The coming of energy storage to electricity markets is “inevitable”, according to Eric Carlson, senior director of grid systems integration storage at US solar energy provider SolarCity.
The company recently launched an energy storage product for businesses, combining lithium-ion battery technology from Tesla with SolarCity’s own solar power offerings. SolarCity has also started pilot programmes for battery storage coupled with residential PV systems. So far the programme has been rolled out in US regions including California, Massachusetts and Connecticut.
In an interview with PV Tech, Carlson said, “[SolarCity] sees energy storage ultimately as inevitable. As we look toward the future where we convert our grid to be largely powered by renewable sources [including] solar and wind, we think energy storage will be a key component of that system.”
When asked if entering the energy storage market is still seen as a gamble for early adopters of the technology, Carlson replied that the reason SolarCity had entered the market early was that the company had identified energy storage as “a required and obvious solution at very high levels of penetration”.
“There are many different technologies, you can go down the list of chemical batteries and other ways of storing energy in mechanical and chemical systems, clearly not all of those technologies will ultimately have a place. There are technology gambles, but that’s not really the area SolarCity are participating in,” he said.
Carlson also said that SolarCity had already indentified other areas into which its energy storage business could diversify, including the provision of services to grids. He stressed however that SolarCity’s examination of these services and possible business models is still at the early stages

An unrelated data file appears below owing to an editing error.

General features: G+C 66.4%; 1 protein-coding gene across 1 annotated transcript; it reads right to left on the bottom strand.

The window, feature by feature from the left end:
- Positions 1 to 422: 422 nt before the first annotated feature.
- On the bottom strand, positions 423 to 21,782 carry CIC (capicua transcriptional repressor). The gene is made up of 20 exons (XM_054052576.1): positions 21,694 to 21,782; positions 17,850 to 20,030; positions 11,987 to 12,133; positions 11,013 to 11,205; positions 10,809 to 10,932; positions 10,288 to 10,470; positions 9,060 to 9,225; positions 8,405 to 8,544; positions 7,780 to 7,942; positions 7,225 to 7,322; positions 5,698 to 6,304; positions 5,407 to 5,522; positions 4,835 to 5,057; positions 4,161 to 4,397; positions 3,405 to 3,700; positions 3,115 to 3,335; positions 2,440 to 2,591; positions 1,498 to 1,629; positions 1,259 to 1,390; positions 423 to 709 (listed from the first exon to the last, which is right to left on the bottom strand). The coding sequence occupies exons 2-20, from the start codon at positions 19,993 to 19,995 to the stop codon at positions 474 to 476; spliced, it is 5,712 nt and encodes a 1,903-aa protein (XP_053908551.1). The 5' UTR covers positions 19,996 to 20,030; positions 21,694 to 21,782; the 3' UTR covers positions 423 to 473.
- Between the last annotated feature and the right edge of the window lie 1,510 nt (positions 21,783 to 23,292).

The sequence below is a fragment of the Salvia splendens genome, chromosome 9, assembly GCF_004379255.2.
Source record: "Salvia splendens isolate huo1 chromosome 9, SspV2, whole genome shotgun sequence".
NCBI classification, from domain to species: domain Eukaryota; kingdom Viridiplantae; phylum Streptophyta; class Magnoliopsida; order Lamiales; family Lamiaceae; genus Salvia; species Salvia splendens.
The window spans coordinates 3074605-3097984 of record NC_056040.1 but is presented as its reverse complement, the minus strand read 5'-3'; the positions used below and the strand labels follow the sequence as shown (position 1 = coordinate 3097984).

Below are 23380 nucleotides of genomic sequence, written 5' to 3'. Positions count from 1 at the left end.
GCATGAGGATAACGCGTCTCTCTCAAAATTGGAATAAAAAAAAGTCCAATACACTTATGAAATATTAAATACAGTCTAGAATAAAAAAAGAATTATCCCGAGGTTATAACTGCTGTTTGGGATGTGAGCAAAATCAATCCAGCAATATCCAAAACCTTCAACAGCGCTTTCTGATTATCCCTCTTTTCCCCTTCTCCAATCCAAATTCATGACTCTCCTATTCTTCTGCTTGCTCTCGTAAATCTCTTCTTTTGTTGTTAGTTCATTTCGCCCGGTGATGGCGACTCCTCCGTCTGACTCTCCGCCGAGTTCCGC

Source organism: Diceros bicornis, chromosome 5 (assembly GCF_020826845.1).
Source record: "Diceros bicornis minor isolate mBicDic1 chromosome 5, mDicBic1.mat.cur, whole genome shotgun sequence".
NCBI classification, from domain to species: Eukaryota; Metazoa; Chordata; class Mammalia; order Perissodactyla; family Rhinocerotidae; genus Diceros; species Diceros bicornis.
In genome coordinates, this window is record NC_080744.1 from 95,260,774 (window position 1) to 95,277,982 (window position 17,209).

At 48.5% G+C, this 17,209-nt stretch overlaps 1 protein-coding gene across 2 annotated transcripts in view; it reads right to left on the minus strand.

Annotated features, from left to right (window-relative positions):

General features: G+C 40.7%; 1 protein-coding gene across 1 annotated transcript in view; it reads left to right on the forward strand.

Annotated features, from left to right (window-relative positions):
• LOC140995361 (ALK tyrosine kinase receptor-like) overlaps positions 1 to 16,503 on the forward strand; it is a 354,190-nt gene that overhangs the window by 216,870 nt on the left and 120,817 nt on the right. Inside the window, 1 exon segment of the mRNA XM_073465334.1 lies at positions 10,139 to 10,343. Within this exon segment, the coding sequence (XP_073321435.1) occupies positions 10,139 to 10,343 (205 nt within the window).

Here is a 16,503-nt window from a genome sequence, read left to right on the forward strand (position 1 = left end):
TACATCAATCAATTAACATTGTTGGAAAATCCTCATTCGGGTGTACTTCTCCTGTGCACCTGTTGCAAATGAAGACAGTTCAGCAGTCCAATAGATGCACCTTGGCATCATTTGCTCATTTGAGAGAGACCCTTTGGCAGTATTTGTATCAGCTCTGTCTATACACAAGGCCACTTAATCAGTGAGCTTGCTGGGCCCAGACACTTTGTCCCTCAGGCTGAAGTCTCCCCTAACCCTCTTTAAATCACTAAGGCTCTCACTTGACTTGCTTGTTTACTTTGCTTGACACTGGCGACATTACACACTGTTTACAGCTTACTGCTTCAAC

Carlson said that according to studies by organisations including the Electric Power Research Institute, “a battery can provide value at numerous levels; in the wholesale market it can provide real-time frequency regulation, or provide long-term capacity for reducing peak demand. The battery system could also be used to provide peak capacity in transmission and distribution systems – so in places where you’re looking at needing to upgrade equipment, you can put a battery in place or a series of distributed batteries to meet that peak demand instead of the alternative, traditional types of infrastructure that could be installed.”
SolarCity’s move into energy storage marks another diversification of the company’s offered services after it was announced that the company will launch an online investment platform to allow individuals and businesses to invest in its solar. A recent report by industry analysis firm GTM Research claimed that SolarCity had extended its market share in the US to 32% during 2013.
Eric Carlson of SolarCity is among the industry participants and experts interviewed for a feature on energy storage and PV in the forthcoming volume of Solar Business Focus, which will be published early next month.
When originally published this article contained a reference to SolarCIty pilot programmes for residential storage in California, Minnesota, and Connecticut which has been amended.